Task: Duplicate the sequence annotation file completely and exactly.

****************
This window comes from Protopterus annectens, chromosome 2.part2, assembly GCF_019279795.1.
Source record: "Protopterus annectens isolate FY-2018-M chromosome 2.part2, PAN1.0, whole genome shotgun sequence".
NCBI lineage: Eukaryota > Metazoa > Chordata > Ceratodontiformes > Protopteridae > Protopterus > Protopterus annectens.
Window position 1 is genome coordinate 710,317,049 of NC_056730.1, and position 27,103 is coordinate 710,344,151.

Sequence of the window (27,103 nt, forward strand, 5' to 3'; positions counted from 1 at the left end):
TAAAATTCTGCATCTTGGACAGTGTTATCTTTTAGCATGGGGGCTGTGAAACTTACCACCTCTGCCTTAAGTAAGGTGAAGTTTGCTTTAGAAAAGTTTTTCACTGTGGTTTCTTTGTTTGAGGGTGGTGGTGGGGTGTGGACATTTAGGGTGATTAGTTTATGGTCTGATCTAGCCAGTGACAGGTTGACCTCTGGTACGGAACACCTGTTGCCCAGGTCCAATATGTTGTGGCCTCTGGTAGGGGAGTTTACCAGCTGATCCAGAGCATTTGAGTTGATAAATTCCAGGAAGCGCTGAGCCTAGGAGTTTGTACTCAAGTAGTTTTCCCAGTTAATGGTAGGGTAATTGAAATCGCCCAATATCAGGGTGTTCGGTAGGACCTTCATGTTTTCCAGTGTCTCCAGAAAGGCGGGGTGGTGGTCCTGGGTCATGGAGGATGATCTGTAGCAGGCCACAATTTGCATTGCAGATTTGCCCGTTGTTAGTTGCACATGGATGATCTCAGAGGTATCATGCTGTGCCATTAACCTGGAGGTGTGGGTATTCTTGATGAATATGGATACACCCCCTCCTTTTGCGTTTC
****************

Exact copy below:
This window comes from Protopterus annectens, chromosome 2.part2, assembly GCF_019279795.1.
Source record: "Protopterus annectens isolate FY-2018-M chromosome 2.part2, PAN1.0, whole genome shotgun sequence".
NCBI lineage: Eukaryota > Metazoa > Chordata > Ceratodontiformes > Protopteridae > Protopterus > Protopterus annectens.
Window position 1 is genome coordinate 710,317,049 of NC_056730.1, and position 27,103 is coordinate 710,344,151.

Sequence of the window (27,103 nt, forward strand, 5' to 3'; positions counted from 1 at the left end):
TAAAATTCTGCATCTTGGACAGTGTTATCTTTTAGCATGGGGGCTGTGAAACTTACCACCTCTGCCTTAAGTAAGGTGAAGTTTGCTTTAGAAAAGTTTTTCACTGTGGTTTCTTTGTTTGAGGGTGGTGGTGGGGTGTGGACATTTAGGGTGATTAGTTTATGGTCTGATCTAGCCAGTGACAGGTTGACCTCTGGTACGGAACACCTGTTGCCCAGGTCCAATATGTTGTGGCCTCTGGTAGGGGAGTTTACCAGCTGATCCAGAGCATTTGAGTTGATAAATTCCAGGAAGCGCTGAGCCTAGGAGTTTGTACTCAAGTAGTTTTCCCAGTTAATGGTAGGGTAATTGAAATCGCCCAATATCAGGGTGTTCGGTAGGACCTTCATGTTTTCCAGTGTCTCCAGAAAGGCGGGGTGGTGGTCCTGGGTCATGGAGGATGATCTGTAGCAGGCCACAATTTGCATTGCAGATTTGCCCGTTGTTAGTTGCACATGGATGATCTCAGAGGTATCATGCTGTGCCATTAACCTGGAGGTGTGGGTATTCTTGATGAATATGGATACACCCCCTCCTTTTGCGTTTC